Another aspect of the concept has to do with the invention construed as a simple and economical attachment for temple-pieces of conventional type spectacles, the same characterized by an elongated elastic cord of prescribed length and cross-section having free ends fashioned into adjustable elastic noose-like attaching and retaining loops and provided on a median portion thereof with a manually adjustable friction retaining slack take-up cord length adjusting and cord looping sleeve for varying and changing the effective length of the cord.

Construed even more explicitly the invention comprises a simple length of elasticized cord having its free ends knotted, having its free ends bent to form the noose-like loops, having truncated pyramidal relatively small plastic sleeves to assist in forming and fashioning the extensible and retractable loops and wherein a third sleeve, also a truncated pyramidal type, is slidingly mounted on the median portion to provide the aforementioned friction retained slack take-up and cord adjusting sleeve or member.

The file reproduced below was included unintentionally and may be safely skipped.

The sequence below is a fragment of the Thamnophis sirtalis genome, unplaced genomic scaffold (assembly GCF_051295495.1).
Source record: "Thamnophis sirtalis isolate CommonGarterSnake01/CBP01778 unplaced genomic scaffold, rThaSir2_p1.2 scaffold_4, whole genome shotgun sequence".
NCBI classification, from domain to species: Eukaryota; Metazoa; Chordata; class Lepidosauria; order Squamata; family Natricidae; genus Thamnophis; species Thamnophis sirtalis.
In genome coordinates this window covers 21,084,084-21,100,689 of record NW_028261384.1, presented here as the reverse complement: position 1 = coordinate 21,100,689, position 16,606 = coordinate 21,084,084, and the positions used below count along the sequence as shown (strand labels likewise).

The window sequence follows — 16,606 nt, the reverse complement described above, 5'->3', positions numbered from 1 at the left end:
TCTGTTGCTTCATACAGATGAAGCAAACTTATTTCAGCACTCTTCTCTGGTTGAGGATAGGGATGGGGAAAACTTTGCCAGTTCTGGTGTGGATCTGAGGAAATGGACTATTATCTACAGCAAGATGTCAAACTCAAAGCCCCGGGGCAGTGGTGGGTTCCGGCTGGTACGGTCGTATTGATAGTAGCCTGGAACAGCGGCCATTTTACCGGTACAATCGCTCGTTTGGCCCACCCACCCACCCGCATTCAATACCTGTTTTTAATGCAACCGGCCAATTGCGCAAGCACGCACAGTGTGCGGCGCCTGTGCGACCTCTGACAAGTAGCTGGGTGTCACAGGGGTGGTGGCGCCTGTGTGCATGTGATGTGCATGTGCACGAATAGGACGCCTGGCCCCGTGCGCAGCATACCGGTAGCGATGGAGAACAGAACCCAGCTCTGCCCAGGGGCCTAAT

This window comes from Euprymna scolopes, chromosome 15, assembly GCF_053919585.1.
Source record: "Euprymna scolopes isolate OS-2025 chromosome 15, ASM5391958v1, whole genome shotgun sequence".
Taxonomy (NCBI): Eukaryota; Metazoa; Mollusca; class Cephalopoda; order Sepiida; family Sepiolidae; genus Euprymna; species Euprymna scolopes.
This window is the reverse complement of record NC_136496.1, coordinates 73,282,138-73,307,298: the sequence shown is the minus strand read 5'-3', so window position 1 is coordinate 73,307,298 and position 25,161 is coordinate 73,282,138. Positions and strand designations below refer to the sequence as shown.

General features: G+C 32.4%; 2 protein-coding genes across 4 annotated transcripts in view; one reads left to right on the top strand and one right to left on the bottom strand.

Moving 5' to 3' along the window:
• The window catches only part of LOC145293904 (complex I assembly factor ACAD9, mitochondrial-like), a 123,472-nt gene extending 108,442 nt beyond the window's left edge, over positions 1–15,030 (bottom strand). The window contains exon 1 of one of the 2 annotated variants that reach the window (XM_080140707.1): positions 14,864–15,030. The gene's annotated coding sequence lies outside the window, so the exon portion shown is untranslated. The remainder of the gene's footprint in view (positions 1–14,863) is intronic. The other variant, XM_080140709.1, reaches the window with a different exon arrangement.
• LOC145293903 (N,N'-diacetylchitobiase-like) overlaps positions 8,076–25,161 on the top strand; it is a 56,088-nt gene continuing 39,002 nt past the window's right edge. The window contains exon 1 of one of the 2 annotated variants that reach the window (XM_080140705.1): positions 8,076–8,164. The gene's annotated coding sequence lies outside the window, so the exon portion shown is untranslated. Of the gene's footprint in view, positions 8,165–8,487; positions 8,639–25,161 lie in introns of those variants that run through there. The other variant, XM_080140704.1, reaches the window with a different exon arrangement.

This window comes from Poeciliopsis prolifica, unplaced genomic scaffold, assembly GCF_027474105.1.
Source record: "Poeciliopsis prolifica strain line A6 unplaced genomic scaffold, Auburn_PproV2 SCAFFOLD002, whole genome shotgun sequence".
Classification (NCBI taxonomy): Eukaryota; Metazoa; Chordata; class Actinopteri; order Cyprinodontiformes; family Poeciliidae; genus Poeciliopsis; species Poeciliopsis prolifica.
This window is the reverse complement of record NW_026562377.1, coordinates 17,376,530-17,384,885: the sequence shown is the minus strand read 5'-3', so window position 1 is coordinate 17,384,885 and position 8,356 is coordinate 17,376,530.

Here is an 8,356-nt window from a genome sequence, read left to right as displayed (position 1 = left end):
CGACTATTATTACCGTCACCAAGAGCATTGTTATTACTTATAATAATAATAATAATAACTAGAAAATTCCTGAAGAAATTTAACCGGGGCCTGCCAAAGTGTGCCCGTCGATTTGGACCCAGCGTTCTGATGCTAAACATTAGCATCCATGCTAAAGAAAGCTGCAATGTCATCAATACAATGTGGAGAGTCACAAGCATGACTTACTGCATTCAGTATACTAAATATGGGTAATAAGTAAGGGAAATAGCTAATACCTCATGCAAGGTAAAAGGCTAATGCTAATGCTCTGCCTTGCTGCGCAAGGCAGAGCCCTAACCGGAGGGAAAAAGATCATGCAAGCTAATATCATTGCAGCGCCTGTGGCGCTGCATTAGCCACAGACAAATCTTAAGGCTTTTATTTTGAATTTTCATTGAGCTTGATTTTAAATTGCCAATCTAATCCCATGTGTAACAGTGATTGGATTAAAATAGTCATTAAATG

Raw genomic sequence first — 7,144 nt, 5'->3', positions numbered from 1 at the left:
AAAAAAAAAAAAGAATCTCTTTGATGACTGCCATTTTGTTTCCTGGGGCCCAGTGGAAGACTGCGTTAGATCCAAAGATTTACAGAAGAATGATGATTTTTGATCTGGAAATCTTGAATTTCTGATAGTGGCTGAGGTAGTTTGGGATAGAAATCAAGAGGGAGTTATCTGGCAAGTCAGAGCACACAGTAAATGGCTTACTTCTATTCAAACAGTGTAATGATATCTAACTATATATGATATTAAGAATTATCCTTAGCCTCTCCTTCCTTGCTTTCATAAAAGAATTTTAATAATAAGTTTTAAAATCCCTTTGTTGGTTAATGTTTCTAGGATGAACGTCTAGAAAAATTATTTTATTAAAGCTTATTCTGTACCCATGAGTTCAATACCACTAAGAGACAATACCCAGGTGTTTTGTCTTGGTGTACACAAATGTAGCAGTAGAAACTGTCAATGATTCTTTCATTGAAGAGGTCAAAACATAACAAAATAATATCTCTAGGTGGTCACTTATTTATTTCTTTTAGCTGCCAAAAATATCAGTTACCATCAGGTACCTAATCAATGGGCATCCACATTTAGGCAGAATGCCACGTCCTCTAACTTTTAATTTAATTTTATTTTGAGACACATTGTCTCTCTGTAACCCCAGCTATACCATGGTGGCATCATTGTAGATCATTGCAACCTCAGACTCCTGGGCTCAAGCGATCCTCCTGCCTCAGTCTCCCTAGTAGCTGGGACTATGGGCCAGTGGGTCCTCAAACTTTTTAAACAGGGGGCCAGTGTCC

These together with other objects and advantages which will become subsequently apparent reside in the details of construction and operation as more fully hereinafter described and claimed, reference being had to the accompanying drawings forming a part thereof, wherein like numerals refer to like parts throughout, and in which:

FIG. 1 is a view in perspective showing a pair of conventional spectacles worn in the usual way and provided with the improved attachment means, the means being here shown as a safety-type guard, that is, a guard which prevents accidental displacement of the temple-pieces and consequently provides one of the safeguards desired.

FIG. 2 is a view on an enlarged scale and fragmentarily shown in perspective and the purpose of which is to show how the noose-like loop at one end can be used to embrace the hinge pin and to guard against accidental displacement of the hinge pin or pintle.

FIG. 3 is a plan view of the attachment by itself.

FIG. 4 is a view on a satisfactorily enlarged scale which shows one of the adaptable noose-like loops.